Museo Subacuático de Arte

( Cancún Underwater Museum )

The Cancún Underwater Museum (Spanish: Museo Subacuático de Arte, known as MUSA) is a non-profit organization based in Cancún, Mexico devoted to the art of conservation. The museum has a total of 500 sculptures, by a series of international and local sculptors, with three different galleries submerged between three and six meters (9.8 and 19.6 ft ) deep in the ocean at the Cancún National Marine Park. The museum was thought up by Marine Park Director Jaime González Cano, with the objective of saving the nearby coral reefs by providing an alternative destination for divers. It was started in 2009 and officially opened in November 2010.

At the beginning of 2008, Jaime González Cano began to create the plans for an underwater museum that would be formed by nature into a coral reef.[1]

Dr. Jaime González Cano, the Director of the National Park Costa Occidental Isla Mujeres, Punta Cancún y Punta Nizuc, saw that the natural coral reefs were being damaged by tourists, anchors, and divers. In particular the largest coral reef in Cancún, Manchones Reef, was receiving the most damage because it is the most often visited by divers and snorkelers.[2]

Early in 2005 González Cano suggested to the then President of the Cancún Nautical Association, Roberto Díaz Abraham, the idea of taking snorkelers and divers to an area where concrete reefs with some corals had been placed, to draw them away from Manchones reef. By January 2008, Díaz Abraham walked away from the project, believing that it would take many more years for the artificial coral gardens to flourish and become an attraction, but González Cano persisted and organized a meeting, where he presented the idea of deploying underwater concrete sculptures as artificial habitats to the advisory Nautical-Tourism Subcommittee. This, as a strategy to redirect visitors away from coral areas damaged by hurricanes and the accumulated impact of visitors. Having done research looking for an experienced underwater sculptor, Dr. González Cano came across Jason deCaires Taylor, who had been pioneering the use of underwater sculptures for the creation of artificial reefs on a project in Grenada that demonstrated the value of art in conservation, the Molinere Underwater Sculpture Park. He was a diving instructor in the Caribbean at the time, which also allowed him to see art in a different way.[3]

The Nautical-Tourism Advisory Subcommittee, where Roberto Díaz played an important role as President of the Nautical Association, agreed with the idea and to the plan presented by Dr. González for a series of artists to create an underwater sculpture museum. With Federal funds support, community participation and funds from the Nautical Association Trust, MUSA invited and hired Taylor to do the initial work of producing first 4 sculptures out of more than 500 that have been deployed. As he began to build up first sculptures, The National Park staff in conducted by Dr. González Cano, and with the collaboration of Roberto Díaz as President of the Nautical Association produced the Environmental Impact Assessment which, as from October 2009, provides the legal basis for the deployment of 1,412 artificial habitats, in 10 sites (galleries) of the National Park for the following 50 years. The park was enriched with other international artists such as a Mexican Artist Karen Salinas Martinez (Sculpted SEASCAPES), Mexican Artist Rodrigo Quiñones Reyes (sculpted BIOMAP), English Artist Jessica Miles and Nelson Gamboa from Colombia including an excellent team of local workers. The first four sculptures were deployed underwater in November 2009,[4] and most of Taylor's The Silent Evolution had been installed by the end of 2010.[5][6][7] The museum officially opened on November 27, 2010, shortly before the start of the Cancún climate summit.[8][9]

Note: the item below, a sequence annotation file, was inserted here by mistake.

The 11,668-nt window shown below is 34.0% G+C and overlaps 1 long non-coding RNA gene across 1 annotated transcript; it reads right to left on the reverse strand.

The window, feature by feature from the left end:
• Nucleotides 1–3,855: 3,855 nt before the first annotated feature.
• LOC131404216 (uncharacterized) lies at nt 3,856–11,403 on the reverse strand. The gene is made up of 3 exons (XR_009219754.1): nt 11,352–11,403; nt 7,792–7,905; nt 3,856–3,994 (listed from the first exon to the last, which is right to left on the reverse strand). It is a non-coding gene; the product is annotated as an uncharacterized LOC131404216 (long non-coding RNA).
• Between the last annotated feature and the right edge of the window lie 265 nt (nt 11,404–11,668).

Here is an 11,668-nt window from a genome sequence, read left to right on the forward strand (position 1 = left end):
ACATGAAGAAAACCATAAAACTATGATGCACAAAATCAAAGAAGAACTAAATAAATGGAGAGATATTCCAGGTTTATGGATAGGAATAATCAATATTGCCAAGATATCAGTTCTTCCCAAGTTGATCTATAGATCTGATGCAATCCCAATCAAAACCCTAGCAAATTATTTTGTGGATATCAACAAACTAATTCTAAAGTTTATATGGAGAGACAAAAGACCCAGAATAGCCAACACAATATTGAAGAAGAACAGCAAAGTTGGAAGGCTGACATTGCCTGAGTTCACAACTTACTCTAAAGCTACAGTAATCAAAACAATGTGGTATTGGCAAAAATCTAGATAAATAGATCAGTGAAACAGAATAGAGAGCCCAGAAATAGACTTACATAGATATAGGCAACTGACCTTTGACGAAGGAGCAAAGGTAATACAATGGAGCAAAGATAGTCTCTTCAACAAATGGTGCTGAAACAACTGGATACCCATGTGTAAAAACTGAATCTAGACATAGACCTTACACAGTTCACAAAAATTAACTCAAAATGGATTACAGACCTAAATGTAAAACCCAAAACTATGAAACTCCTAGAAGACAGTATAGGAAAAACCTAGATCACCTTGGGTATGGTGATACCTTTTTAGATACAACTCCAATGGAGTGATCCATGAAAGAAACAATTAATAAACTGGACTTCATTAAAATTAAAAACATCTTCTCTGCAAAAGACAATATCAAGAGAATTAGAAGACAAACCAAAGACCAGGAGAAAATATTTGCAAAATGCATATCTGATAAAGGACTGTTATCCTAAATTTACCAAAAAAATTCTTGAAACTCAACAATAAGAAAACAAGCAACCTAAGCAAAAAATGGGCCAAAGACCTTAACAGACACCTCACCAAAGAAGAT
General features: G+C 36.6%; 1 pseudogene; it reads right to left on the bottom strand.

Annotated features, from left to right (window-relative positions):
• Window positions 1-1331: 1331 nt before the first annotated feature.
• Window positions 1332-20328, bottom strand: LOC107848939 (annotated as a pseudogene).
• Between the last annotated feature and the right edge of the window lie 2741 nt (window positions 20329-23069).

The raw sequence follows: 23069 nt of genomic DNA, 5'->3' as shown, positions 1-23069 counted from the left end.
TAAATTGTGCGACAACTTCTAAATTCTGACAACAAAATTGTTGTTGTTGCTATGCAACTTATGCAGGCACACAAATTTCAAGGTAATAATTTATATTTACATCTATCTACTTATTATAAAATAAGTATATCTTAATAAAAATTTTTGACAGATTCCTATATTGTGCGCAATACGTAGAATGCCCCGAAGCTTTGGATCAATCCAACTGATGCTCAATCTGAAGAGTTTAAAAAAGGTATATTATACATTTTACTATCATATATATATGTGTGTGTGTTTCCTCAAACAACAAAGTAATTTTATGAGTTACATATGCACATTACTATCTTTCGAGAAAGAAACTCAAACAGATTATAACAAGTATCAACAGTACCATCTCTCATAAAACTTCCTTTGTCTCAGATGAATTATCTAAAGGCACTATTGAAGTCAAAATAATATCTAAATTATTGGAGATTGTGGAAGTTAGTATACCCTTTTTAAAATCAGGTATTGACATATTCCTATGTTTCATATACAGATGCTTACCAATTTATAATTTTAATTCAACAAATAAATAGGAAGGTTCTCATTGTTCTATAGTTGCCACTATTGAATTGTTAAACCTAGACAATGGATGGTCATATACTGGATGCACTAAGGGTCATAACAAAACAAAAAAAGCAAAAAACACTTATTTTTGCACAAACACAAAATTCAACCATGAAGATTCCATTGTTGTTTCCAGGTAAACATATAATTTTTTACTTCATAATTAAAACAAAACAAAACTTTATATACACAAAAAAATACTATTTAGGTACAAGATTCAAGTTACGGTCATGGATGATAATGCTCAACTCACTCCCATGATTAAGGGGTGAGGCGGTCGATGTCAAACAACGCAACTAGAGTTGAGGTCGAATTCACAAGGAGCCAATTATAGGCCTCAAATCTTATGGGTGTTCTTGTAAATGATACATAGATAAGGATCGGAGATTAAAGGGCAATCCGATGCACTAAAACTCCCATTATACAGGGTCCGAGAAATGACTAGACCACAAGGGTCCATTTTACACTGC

By the end of 2013, five years after the foundation of MUSA, a total of 500 concrete sculptures had been placed on the ocean floor. 477 are exhibited in the Manchones gallery and 23 in the Nizuc gallery. In addition, 26 replicas and one original are located at a visitor center at Plaza Kukulcán, a mall in the hotel zone of Cancún. More than 100,000 visitors, out of 500,000 that visited the Government Protected Area, visited MUSA during 2013.

^ Cite error: The named reference Perdomo was invoked but never defined (see the help page). ^ Epstein, Robert. "Portfolio: Jason deCaires Taylor’s 'Silent Evolution' Underwater Sculptures". The Independent. March 15, 2014. Accessed January 23, 2015. ^ Cite error: The named reference Smithsonian was invoked but never defined (see the help page). ^ Shah, Dhruti. "Mexico's 'giant underwater museum'". BBC News, November 19, 2009. ^ "Dive Briefs — Curious Company". Sport Diver. PADI: 14–15. June 2010. ^ "Cancun underwater museum". Sydney Morning Herald. Archived from the original on 4 June 2010. Retrieved 8 May 2010. ^ Faerber, Fritz. "Pictures: 'Bodies' Fill Underwater Sculpture Park". National Geographic, January 11, 2011. ^ "Underwater sculpture park set to open near Cancun". The Telegraph, October 11, 2010. ^ Nicholson, Sophie, Agence France-Presse. "Art Attracts Fish in Underwater Mexican Museum", at Coral.org, November 11, 2010, archived at the Wayback Machine, April 15, 2012.
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Andy Blackledge from Scottsdale, AZ, USA - CC BY 2.0
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